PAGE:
Of owl or ostrich? The U.S. Policy of calculated ambiguity to deter the use of chemical and biological weapons
Lakamp, Mark A.
Yost, David S.
Wirtz, James J.
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The United States has adopted a policy of calculated ambiguity regarding the role of nuclear weapons in response to a potential chemical or biological weapons (CBW) attack. Many factors affect decisions about the role nuclear weapons play in U.S. counterproliferation strategy. This thesis describes the policy of calculated ambiguity and offers some observations about its prospects and pitfalls. The thesis presents evidence that suggests nuclear weapons could play a positive role in the U.S. counterproliferation strategy, at least in some circumstances. It also explains how such a role could conflict with the U.S. nonproliferation strategy. Such a role would also violate the nuclear taboo and be seen by a majority of countries as illegal and immoral. The United States has chosen a policy of calculated ambiguity in an attempt to retain the deterrent value of nuclear weapons without paying the political, legal, and moral costs of explicit reliance on nuclear weapons to deter the use of CBW. This may have short-term benefits, but ultimately may damage the national interest.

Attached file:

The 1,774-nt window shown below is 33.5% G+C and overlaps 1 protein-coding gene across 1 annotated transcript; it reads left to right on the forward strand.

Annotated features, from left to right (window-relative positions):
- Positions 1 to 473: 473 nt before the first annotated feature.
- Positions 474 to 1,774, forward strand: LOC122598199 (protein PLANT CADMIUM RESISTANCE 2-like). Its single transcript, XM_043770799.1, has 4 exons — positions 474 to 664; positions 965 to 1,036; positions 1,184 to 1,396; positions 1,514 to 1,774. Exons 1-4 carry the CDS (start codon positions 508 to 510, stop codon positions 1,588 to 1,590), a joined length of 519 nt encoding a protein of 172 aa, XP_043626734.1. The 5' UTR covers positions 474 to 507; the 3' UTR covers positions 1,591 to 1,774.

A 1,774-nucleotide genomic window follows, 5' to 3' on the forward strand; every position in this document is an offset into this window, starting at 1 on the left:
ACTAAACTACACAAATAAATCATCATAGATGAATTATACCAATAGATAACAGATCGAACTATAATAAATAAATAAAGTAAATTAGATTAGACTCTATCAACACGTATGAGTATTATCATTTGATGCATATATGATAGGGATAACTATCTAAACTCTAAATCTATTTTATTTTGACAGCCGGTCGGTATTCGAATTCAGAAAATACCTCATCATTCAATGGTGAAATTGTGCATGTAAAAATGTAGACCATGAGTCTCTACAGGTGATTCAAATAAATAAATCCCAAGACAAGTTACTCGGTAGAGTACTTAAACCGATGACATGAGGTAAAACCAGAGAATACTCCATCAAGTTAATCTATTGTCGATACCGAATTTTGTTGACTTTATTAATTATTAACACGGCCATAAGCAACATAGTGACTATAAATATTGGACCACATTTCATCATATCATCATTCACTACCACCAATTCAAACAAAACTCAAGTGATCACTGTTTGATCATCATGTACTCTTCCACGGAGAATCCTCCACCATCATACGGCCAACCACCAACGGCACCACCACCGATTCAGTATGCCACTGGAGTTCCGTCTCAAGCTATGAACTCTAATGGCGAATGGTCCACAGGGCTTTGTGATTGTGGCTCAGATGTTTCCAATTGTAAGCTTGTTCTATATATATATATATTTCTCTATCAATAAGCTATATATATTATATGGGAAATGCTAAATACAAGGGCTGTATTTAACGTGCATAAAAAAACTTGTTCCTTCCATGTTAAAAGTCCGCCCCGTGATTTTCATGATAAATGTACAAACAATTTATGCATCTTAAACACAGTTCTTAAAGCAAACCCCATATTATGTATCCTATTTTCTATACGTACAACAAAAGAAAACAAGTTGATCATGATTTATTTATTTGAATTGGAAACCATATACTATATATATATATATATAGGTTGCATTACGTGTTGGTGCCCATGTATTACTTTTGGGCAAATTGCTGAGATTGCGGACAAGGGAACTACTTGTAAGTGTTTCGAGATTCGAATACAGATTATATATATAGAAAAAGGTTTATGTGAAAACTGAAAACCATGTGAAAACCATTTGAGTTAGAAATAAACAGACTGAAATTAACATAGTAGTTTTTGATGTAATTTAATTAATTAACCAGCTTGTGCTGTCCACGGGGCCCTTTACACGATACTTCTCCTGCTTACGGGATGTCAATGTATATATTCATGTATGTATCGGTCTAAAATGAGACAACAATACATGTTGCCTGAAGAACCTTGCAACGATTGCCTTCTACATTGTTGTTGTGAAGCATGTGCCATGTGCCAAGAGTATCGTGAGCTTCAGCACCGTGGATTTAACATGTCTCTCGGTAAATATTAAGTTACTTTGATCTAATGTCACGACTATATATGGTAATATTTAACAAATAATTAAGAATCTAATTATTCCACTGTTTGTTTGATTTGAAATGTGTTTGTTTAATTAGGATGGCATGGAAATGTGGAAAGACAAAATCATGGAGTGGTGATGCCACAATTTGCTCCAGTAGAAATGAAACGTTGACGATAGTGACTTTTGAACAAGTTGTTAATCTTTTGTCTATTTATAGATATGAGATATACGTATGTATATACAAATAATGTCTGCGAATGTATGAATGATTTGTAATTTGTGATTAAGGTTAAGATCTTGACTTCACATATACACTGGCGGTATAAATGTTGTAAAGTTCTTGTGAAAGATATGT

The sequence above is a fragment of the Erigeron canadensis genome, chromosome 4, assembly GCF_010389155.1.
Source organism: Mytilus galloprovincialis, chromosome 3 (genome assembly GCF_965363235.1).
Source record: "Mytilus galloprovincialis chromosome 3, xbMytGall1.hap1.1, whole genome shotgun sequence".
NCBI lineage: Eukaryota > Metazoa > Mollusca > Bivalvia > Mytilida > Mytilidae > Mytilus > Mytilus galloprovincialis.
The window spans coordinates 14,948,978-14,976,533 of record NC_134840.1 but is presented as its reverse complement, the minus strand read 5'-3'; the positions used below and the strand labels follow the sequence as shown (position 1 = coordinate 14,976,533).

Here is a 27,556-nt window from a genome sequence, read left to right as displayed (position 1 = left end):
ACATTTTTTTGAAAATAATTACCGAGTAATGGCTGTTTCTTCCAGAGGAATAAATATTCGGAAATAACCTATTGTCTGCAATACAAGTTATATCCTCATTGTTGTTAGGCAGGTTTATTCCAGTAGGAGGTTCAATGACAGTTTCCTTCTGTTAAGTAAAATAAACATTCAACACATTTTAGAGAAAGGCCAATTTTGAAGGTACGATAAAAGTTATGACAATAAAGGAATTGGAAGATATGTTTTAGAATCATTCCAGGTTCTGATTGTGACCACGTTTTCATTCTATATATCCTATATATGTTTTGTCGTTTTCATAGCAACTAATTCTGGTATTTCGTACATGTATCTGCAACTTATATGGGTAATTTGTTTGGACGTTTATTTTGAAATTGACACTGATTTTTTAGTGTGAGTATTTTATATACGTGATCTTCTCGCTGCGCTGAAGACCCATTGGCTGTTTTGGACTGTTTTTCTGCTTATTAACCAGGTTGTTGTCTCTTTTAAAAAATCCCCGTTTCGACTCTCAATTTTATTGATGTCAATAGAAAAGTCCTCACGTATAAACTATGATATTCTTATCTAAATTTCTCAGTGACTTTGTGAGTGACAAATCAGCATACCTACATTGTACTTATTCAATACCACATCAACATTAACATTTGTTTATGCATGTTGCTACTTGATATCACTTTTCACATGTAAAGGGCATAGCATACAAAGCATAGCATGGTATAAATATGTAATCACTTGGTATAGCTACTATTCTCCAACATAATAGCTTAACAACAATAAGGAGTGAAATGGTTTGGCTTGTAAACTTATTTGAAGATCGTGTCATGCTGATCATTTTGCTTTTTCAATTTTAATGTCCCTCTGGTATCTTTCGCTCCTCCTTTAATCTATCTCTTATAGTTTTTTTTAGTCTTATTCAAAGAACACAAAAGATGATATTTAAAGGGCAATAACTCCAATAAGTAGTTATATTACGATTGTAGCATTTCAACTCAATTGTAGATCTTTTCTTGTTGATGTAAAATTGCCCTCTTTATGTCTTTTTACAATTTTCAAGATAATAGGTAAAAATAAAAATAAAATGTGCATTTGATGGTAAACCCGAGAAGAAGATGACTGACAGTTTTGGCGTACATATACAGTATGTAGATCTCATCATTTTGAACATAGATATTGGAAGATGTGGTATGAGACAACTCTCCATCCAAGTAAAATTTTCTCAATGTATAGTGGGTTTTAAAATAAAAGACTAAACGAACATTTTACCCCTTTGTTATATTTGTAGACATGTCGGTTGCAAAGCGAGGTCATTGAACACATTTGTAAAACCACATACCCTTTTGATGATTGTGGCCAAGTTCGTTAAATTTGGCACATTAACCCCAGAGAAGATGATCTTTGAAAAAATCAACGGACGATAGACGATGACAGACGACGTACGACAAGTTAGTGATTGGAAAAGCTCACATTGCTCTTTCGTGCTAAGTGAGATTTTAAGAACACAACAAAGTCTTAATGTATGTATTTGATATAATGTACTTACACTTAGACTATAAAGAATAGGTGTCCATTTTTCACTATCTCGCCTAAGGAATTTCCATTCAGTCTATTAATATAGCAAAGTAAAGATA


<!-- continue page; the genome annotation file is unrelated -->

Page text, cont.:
RightsThis publication is a work of the U.S. Government as defined in Title 17, United States Code, Section 101. Copyright protection is not available for this work in the United States.
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